"When I was 9, we were buddies forever -- 'blood brothers.' We pricked our fingers, mixed them and sucked them," Stern said. "In that sense, it's a way of binding a community beyond the usual forms of understanding. On a rational basis, you can say 'what the hell are they doing?' But on an instinctive basis, then we're bound much more."
Giving another person a hicky could also be considered a mild form of vampirism. "Bringing blood to the surface [means] you're bound to me by this blood sign," he said.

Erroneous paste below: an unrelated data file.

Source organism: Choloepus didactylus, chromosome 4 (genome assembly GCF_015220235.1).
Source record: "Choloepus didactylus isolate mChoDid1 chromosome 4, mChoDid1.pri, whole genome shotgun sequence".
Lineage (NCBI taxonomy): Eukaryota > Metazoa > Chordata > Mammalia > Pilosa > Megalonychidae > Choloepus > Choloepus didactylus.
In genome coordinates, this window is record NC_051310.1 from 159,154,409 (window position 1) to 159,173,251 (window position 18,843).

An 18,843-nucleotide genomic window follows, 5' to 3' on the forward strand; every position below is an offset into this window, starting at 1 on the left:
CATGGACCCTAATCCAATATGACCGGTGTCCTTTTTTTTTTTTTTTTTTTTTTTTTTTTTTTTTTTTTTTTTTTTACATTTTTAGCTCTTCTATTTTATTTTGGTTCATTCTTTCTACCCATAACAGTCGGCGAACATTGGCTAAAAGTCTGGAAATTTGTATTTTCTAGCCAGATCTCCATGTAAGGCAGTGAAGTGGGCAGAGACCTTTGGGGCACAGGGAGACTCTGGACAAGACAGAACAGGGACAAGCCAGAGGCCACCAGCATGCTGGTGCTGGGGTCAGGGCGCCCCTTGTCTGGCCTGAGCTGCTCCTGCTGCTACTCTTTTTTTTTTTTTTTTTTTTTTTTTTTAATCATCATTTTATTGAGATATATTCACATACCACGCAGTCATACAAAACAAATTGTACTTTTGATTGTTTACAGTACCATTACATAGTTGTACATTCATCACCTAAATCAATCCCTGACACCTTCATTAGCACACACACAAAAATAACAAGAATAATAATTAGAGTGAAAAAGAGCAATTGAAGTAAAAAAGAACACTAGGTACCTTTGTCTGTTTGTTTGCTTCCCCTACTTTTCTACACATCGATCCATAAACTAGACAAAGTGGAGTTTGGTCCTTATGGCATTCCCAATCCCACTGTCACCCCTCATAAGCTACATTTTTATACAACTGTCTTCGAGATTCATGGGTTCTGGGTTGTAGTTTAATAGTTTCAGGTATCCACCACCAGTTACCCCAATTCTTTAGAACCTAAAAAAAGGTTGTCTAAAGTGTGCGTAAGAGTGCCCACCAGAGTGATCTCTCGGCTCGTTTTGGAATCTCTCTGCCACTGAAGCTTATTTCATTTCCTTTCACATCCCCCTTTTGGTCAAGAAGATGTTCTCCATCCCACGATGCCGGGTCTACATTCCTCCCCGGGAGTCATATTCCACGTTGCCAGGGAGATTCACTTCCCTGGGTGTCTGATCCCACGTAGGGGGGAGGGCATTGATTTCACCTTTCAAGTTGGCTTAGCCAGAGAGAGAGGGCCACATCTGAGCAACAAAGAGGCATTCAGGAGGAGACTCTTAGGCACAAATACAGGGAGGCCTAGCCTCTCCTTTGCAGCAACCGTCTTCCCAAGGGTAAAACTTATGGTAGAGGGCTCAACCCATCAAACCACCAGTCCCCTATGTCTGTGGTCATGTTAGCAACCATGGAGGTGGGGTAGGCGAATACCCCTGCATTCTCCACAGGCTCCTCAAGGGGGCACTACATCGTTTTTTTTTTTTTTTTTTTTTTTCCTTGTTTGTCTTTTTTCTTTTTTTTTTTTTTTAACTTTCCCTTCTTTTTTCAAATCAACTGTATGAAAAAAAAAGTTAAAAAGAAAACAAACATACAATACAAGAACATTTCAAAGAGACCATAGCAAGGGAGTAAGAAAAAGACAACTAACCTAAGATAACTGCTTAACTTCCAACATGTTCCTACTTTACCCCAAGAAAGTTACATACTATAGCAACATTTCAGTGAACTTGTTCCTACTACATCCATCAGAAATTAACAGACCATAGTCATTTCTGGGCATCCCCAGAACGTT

Although the desire to "possess" a person by drawing their blood can indicate insecurity, he said, the sign of blood means protection, too.
Vampirism certainly comes with extremes, Stern cautioned. But given the elements of vampirelike rituals embraced by cultures all over the world, he said, somewhat tongue-in-cheek, "it's hard to separate out 'vampire.' It sounds great on Halloween, [but] everybody's slightly a vampire."